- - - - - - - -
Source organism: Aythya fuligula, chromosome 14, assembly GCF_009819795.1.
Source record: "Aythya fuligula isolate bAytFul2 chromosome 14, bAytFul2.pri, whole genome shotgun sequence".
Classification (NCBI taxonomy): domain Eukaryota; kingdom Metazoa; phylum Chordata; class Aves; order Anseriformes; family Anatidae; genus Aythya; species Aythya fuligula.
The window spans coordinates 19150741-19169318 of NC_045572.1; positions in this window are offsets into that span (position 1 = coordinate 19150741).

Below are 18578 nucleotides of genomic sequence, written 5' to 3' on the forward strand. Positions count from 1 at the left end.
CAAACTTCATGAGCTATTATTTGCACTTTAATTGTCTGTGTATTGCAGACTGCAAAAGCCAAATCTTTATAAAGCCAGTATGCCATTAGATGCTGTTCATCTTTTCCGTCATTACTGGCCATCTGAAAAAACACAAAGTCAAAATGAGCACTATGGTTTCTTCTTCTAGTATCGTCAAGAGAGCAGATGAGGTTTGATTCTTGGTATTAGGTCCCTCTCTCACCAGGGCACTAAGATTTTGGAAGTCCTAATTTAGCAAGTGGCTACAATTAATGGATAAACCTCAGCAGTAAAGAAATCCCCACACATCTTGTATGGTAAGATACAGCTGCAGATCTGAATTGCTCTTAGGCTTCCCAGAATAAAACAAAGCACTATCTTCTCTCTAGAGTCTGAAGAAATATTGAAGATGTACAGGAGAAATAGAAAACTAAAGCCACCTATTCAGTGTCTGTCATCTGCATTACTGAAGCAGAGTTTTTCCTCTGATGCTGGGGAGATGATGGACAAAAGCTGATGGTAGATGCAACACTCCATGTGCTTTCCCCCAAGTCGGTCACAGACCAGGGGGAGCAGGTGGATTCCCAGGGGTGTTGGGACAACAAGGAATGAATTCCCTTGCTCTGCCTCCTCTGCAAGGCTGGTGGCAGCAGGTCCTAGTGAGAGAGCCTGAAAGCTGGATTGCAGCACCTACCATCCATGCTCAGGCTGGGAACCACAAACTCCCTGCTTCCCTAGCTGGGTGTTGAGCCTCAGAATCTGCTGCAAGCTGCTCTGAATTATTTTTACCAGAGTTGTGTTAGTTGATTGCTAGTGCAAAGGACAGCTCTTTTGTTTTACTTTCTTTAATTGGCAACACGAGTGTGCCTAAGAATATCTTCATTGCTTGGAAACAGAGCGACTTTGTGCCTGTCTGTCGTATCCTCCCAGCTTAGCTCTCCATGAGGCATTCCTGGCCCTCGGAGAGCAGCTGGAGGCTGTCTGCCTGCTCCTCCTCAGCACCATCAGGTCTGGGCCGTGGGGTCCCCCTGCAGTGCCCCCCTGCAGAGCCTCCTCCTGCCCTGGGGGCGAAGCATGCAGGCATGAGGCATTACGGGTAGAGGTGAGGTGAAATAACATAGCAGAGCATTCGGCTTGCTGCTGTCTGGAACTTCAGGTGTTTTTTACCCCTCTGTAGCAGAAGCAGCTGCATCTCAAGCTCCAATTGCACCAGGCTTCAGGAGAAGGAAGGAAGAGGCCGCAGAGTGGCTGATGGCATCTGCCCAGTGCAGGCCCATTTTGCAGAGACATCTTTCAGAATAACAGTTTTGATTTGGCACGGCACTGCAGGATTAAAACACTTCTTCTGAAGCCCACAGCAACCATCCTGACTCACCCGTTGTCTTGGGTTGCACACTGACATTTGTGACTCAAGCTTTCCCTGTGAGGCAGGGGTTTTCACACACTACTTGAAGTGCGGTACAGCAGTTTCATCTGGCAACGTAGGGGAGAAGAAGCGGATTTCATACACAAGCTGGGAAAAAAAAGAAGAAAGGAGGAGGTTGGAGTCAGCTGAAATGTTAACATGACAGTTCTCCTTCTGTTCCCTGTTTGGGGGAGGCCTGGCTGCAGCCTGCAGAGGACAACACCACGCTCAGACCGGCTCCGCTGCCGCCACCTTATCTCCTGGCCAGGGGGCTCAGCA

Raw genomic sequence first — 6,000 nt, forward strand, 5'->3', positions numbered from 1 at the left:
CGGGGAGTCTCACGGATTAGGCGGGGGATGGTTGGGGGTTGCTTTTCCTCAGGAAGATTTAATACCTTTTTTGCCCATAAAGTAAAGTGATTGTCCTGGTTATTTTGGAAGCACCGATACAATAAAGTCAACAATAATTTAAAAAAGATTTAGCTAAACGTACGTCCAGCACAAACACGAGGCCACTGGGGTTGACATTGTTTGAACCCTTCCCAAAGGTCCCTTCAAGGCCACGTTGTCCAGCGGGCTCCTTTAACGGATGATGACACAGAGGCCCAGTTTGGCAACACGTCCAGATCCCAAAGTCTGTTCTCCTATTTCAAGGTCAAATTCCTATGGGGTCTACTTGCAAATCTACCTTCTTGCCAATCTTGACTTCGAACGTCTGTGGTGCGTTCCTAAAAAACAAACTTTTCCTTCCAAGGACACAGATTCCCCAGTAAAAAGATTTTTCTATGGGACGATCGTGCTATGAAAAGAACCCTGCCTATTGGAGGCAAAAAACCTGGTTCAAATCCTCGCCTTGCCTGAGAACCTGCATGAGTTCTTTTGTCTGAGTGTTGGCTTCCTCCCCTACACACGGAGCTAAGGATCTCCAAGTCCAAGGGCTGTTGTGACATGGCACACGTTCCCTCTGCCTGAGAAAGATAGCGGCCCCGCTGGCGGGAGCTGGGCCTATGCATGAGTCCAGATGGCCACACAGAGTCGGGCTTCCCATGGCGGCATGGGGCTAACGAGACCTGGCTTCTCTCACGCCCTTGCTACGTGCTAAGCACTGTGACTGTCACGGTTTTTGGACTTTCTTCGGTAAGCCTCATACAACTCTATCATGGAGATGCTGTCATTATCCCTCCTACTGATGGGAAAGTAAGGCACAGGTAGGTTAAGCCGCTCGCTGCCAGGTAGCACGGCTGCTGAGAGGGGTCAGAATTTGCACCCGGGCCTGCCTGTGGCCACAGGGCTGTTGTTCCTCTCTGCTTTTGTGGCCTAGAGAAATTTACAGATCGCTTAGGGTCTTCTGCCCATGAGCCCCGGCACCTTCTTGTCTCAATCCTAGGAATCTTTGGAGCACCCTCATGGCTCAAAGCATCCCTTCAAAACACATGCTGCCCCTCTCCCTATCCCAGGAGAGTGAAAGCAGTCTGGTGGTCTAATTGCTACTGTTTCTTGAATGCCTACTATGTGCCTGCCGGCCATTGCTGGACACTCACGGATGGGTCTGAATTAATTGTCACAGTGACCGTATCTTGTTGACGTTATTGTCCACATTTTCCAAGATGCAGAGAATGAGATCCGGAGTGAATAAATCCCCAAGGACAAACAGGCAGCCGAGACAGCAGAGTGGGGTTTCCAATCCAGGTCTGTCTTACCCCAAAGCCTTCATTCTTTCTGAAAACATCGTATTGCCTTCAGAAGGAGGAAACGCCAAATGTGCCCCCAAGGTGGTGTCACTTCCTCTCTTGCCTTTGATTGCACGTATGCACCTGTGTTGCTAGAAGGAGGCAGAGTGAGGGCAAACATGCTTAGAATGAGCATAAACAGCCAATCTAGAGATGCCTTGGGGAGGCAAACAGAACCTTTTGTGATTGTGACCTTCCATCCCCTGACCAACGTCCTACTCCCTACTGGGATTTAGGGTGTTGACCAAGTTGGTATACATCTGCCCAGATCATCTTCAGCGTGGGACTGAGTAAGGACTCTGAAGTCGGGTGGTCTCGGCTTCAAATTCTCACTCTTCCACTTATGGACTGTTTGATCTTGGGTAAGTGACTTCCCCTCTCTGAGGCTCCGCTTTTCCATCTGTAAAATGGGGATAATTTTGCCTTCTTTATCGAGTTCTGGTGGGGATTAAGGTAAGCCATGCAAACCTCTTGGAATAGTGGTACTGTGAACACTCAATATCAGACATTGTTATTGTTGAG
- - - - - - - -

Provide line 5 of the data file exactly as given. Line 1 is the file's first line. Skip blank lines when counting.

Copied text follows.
Below are 18578 nucleotides of genomic sequence, written 5' to 3' on the forward strand. Positions count from 1 at the left end.